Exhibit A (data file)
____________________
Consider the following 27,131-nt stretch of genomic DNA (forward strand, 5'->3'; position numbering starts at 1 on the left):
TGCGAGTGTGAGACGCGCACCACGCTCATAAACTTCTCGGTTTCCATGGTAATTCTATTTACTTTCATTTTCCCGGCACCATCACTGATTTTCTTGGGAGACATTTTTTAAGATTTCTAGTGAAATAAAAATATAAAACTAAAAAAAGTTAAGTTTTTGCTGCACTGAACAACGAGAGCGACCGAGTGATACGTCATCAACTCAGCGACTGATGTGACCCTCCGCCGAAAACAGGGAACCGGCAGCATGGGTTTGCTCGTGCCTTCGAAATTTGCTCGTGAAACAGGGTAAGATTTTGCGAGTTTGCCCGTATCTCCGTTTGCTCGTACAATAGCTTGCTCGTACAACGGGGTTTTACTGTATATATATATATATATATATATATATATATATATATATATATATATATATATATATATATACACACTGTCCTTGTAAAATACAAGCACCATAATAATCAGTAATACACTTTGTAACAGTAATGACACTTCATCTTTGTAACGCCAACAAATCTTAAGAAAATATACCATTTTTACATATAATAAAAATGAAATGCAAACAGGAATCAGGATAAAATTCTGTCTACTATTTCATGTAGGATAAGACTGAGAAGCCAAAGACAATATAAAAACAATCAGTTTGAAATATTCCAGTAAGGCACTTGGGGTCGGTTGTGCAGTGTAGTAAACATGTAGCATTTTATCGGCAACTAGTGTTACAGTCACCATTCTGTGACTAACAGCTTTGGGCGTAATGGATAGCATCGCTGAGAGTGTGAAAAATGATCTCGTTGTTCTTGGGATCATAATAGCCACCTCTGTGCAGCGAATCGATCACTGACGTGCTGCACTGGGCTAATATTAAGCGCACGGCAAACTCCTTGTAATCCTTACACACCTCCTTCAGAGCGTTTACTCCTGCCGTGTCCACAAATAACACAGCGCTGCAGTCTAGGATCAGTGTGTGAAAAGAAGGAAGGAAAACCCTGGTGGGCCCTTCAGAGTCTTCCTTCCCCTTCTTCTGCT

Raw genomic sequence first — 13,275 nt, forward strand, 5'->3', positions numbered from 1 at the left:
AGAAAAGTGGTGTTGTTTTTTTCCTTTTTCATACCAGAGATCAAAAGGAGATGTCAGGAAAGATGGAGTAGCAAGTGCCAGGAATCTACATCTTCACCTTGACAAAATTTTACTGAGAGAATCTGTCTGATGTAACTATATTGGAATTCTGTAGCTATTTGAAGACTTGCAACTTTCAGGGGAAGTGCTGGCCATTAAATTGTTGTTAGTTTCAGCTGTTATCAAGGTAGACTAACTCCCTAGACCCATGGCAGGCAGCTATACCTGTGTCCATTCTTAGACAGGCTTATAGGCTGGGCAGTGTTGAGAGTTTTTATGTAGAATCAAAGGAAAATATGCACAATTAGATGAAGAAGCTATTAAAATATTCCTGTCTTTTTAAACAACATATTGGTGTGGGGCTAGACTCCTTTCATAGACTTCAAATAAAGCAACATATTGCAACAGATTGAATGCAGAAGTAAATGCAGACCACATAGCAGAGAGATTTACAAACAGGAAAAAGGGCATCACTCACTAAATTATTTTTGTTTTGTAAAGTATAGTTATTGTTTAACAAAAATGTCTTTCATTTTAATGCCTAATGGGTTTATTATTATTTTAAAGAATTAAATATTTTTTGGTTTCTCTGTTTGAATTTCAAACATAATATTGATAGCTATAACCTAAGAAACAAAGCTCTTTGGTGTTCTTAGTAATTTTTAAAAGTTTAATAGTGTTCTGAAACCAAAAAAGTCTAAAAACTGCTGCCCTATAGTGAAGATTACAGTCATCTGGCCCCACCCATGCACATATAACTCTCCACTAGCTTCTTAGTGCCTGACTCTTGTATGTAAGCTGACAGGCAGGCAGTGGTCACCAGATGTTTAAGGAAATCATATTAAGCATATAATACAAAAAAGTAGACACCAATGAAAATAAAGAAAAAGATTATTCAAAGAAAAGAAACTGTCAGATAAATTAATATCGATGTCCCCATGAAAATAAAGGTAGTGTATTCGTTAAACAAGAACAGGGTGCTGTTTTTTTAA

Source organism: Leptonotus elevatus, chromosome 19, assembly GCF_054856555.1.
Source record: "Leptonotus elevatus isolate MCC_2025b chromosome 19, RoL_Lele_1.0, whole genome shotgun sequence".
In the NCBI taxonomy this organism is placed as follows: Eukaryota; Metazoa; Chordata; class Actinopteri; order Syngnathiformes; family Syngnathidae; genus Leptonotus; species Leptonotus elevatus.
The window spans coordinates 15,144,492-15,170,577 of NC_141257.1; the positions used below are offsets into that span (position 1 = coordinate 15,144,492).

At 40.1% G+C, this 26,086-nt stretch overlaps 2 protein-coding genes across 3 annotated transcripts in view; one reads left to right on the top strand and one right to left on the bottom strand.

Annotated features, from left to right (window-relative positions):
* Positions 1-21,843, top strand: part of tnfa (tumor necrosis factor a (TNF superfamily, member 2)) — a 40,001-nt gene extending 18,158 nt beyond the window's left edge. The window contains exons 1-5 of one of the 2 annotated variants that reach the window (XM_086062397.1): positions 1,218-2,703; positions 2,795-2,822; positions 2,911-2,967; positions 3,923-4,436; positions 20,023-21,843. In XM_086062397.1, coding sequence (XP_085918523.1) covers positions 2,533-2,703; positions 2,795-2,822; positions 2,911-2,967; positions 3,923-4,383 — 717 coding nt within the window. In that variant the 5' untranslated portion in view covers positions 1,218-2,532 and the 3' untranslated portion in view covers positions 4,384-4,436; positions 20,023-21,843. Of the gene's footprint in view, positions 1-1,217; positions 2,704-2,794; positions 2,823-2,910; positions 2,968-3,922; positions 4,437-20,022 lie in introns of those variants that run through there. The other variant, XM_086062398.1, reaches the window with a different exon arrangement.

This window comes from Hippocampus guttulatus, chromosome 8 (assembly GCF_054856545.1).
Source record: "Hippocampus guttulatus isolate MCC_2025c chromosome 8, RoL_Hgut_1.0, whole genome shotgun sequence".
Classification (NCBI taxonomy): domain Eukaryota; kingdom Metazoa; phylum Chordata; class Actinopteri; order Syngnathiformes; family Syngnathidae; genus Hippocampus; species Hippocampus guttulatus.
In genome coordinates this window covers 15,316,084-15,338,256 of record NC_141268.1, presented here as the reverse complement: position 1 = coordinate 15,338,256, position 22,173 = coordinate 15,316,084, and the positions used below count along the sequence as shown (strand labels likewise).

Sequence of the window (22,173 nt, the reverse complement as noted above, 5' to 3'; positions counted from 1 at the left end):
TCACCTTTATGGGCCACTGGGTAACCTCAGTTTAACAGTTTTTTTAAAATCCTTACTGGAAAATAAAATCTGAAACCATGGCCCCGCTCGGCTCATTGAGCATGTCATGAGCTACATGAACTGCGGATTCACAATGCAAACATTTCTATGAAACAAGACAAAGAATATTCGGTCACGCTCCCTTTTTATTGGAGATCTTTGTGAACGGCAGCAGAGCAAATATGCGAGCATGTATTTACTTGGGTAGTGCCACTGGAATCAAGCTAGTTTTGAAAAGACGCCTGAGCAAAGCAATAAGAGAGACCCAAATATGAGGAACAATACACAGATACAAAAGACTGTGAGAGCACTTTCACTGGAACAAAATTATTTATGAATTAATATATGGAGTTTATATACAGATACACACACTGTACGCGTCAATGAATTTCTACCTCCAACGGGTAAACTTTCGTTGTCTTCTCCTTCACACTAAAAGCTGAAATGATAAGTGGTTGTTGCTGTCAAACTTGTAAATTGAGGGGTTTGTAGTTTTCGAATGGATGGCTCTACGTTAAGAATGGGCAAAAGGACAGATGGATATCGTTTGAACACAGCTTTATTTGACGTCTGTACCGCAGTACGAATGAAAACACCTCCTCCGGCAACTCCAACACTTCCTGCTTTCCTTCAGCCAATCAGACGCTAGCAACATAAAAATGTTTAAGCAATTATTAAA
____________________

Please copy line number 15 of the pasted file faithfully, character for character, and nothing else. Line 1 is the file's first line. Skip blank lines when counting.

In genome coordinates this window covers 15,316,084-15,338,256 of record NC_141268.1, presented here as the reverse complement: position 1 = coordinate 15,338,256, position 22,173 = coordinate 15,316,084, and the positions used below count along the sequence as shown (strand labels likewise).